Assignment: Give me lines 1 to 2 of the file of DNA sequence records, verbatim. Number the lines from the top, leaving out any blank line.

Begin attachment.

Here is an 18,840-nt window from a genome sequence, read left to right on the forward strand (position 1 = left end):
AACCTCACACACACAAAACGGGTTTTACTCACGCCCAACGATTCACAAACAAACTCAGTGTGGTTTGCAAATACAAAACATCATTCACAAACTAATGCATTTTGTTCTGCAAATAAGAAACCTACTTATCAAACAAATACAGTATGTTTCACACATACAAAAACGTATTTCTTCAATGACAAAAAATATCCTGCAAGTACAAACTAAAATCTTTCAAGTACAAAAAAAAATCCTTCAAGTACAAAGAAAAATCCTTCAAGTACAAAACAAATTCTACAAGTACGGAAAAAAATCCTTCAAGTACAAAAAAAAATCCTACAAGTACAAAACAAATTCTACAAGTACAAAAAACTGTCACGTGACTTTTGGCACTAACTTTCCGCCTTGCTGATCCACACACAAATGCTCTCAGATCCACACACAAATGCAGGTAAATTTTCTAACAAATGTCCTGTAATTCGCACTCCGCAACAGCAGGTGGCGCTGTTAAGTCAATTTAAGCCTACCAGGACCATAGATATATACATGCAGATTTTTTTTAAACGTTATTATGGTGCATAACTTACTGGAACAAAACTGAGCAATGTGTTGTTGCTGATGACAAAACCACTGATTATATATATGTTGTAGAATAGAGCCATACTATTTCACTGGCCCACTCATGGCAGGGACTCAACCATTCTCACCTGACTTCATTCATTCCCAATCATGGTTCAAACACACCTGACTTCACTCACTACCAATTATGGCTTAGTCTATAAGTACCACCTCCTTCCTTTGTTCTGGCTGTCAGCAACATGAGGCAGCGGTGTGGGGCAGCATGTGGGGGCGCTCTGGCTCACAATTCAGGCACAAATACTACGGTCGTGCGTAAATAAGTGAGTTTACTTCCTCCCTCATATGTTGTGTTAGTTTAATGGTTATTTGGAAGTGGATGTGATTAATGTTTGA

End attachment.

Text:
Here is an 18,840-nt window from a genome sequence, read left to right on the forward strand (position 1 = left end):
AACCTCACACACACAAAACGGGTTTTACTCACGCCCAACGATTCACAAACAAACTCAGTGTGGTTTGCAAATACAAAACATCATTCACAAACTAATGCATTTTGTTCTGCAAATAAGAAACCTACTTATCAAACAAATACAGTATGTTTCACACATACAAAAACGTATTTCTTCAATGACAAAAAATATCCTGCAAGTACAAACTAAAATCTTTCAAGTACAAAAAAAAATCCTTCAAGTACAAAGAAAAATCCTTCAAGTACAAAACAAATTCTACAAGTACGGAAAAAAATCCTTCAAGTACAAAAAAAAATCCTACAAGTACAAAACAAATTCTACAAGTACAAAAAACTGTCACGTGACTTTTGGCACTAACTTTCCGCCTTGCTGATCCACACACAAATGCTCTCAGATCCACACACAAATGCAGGTAAATTTTCTAACAAATGTCCTGTAATTCGCACTCCGCAACAGCAGGTGGCGCTGTTAAGTCAATTTAAGCCTACCAGGACCATAGATATATACATGCAGATTTTTTTTAAACGTTATTATGGTGCATAACTTACTGGAACAAAACTGAGCAATGTGTTGTTGCTGATGACAAAACCACTGATTATATATATGTTGTAGAATAGAGCCATACTATTTCACTGGCCCACTCATGGCAGGGACTCAACCATTCTCACCTGACTTCATTCATTCCCAATCATGGTTCAAACACACCTGACTTCACTCACTACCAATTATGGCTTAGTCTATAAGTACCACCTCCTTCCTTTGTTCTGGCTGTCAGCAACATGAGGCAGCGGTGTGGGGCAGCATGTGGGGGCGCTCTGGCTCACAATTCAGGCACAAATACTACGGTCGTGCGTAAATAAGTGAGTTTACTTCCTCCCTCATATGTTGTGTTAGTTTAATGGTTATTTGGAAGTGGATGTGATTAATGTTTGA